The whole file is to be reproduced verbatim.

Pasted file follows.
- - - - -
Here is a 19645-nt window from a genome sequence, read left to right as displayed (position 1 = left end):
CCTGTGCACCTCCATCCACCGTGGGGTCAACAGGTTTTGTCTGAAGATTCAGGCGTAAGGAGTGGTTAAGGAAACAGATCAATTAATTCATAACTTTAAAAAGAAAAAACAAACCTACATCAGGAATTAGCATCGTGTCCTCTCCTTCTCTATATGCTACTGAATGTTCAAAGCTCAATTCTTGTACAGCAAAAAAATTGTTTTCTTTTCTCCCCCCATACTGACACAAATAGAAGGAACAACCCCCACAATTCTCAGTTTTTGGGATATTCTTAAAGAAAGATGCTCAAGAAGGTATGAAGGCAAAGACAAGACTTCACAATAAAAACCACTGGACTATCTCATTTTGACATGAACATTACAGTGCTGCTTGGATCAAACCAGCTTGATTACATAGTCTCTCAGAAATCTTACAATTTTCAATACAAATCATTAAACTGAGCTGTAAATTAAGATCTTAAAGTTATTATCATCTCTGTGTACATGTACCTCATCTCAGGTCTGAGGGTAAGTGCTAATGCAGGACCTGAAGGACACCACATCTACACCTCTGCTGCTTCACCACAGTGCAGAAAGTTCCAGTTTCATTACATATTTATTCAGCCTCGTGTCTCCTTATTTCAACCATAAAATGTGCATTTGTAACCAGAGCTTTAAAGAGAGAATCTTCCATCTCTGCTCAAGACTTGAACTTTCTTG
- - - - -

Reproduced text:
Here is a 19645-nt window from a genome sequence, read left to right as displayed (position 1 = left end):
CCTGTGCACCTCCATCCACCGTGGGGTCAACAGGTTTTGTCTGAAGATTCAGGCGTAAGGAGTGGTTAAGGAAACAGATCAATTAATTCATAACTTTAAAAAGAAAAAACAAACCTACATCAGGAATTAGCATCGTGTCCTCTCCTTCTCTATATGCTACTGAATGTTCAAAGCTCAATTCTTGTACAGCAAAAAAATTGTTTTCTTTTCTCCCCCCATACTGACACAAATAGAAGGAACAACCCCCACAATTCTCAGTTTTTGGGATATTCTTAAAGAAAGATGCTCAAGAAGGTATGAAGGCAAAGACAAGACTTCACAATAAAAACCACTGGACTATCTCATTTTGACATGAACATTACAGTGCTGCTTGGATCAAACCAGCTTGATTACATAGTCTCTCAGAAATCTTACAATTTTCAATACAAATCATTAAACTGAGCTGTAAATTAAGATCTTAAAGTTATTATCATCTCTGTGTACATGTACCTCATCTCAGGTCTGAGGGTAAGTGCTAATGCAGGACCTGAAGGACACCACATCTACACCTCTGCTGCTTCACCACAGTGCAGAAAGTTCCAGTTTCATTACATATTTATTCAGCCTCGTGTCTCCTTATTTCAACCATAAAATGTGCATTTGTAACCAGAGCTTTAAAGAGAGAATCTTCCATCTCTGCTCAAGACTTGAACTTTCTTG